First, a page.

Much of this chapter is devoted to the prayer of the Levites which they prayed in the ears of the people. The prayer is remarkable in that it is a restatement of the history of God's interactions with His people. The prayer began with a reference to Creation and then picking up with Abraham covered major points in Israeli history including the Egyptian bondage, the ministry of Moses, and the conquest of Canaan and so on. The narrative went all the way through the captivity of the people to their then current condition as God's humble servants back at home again in their own land. There was much worship, confession and humility which was threaded into the historical prayer.

This prayer wasn't just about the past. It was a covenant or a commitment concerning the future of the Jews (Nehemiah 9:38).  The clergymen of Nehemiah's day stood on the stairs and prayed aloud in front of the congregation on the 24th  day of the 7th  month of the year that year.  And, they apparently did so while sincerely intending to avoid the failures of their past (Nehemiah 9:33… see also the spirit of Ezra 9:13).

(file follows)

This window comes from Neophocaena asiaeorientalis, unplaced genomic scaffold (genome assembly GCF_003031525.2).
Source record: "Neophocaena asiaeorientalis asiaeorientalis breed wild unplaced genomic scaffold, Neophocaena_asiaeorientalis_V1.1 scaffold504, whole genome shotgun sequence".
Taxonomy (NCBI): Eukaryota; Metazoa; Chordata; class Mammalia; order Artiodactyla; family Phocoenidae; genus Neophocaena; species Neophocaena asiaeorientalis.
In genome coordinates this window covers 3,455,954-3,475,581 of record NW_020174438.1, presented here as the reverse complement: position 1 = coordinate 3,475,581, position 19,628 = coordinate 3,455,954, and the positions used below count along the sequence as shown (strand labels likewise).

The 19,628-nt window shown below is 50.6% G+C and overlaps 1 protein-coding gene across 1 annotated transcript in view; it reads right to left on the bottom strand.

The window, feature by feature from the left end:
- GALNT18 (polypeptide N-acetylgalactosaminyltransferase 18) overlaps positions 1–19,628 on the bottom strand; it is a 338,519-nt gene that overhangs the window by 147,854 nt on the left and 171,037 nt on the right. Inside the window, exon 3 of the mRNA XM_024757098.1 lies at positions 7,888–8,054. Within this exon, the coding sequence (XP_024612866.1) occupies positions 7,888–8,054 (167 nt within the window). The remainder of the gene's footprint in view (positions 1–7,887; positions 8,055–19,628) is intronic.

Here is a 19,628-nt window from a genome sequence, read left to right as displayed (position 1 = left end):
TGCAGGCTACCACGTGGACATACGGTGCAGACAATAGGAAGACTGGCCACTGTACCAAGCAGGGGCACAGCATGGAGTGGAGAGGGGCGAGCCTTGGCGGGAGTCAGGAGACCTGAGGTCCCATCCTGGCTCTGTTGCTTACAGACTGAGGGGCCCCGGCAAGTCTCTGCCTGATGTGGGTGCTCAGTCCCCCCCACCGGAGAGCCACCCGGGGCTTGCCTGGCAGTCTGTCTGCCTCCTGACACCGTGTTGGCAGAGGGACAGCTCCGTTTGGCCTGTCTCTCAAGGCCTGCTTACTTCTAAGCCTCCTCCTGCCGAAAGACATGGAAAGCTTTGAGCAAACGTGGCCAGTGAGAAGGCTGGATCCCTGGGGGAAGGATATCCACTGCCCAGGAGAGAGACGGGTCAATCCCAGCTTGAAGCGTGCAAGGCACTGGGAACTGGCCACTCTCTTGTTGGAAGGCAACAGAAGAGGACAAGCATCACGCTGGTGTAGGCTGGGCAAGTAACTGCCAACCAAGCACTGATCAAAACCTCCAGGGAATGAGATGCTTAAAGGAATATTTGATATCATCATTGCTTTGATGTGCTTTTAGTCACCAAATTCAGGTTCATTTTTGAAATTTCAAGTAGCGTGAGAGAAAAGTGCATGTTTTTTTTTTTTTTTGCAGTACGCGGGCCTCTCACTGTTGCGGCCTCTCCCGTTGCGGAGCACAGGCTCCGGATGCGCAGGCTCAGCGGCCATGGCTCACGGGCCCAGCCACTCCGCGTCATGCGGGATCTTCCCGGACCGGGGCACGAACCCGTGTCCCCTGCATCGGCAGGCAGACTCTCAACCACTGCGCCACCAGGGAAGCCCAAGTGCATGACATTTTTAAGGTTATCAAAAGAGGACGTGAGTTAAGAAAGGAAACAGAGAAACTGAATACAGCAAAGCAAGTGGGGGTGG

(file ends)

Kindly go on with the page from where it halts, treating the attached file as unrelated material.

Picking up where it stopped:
Thursday, September 21, 2017

Thursday - Nehemiah 8 - Collective Hunger


n Matthew 5:6 we see that it is an immeasurable blessing when people are hungry for good; for truth; for right (Matthew 4:4). In the days of Nehemiah and Ezra, there was a spiritual hunger in Jerusalem. The people came to Ezra and asked to hear the laws of Moses. So, that is what they got.

From a wooden pulpit, Ezra read the Pentateuch aloud to everyone who could listen.  He read all morning. The people stood in respect for the Scriptures.  And, they praised God with uplifted hands, open mouths and bowed heads (Nehemiah 8:6).

The men of God who were with Ezra also spent time explaining the meaning of Moses' words in a way that was intelligible for the common people. It was a regular preachin' meetin' (Nehemiah 8:8).

The people were greatly disturbed by the truth. They were full of sorrow, guilt and fear. But, the message from God to them was one of kindness, gentleness, goodness, mercy, comfort and cheer (Nehemiah 8:10). They responded appropriately (Ecclesiastes 7:2), but God had better things in mind for them (Jeremiah 29:11 & Nehemiah 8:12).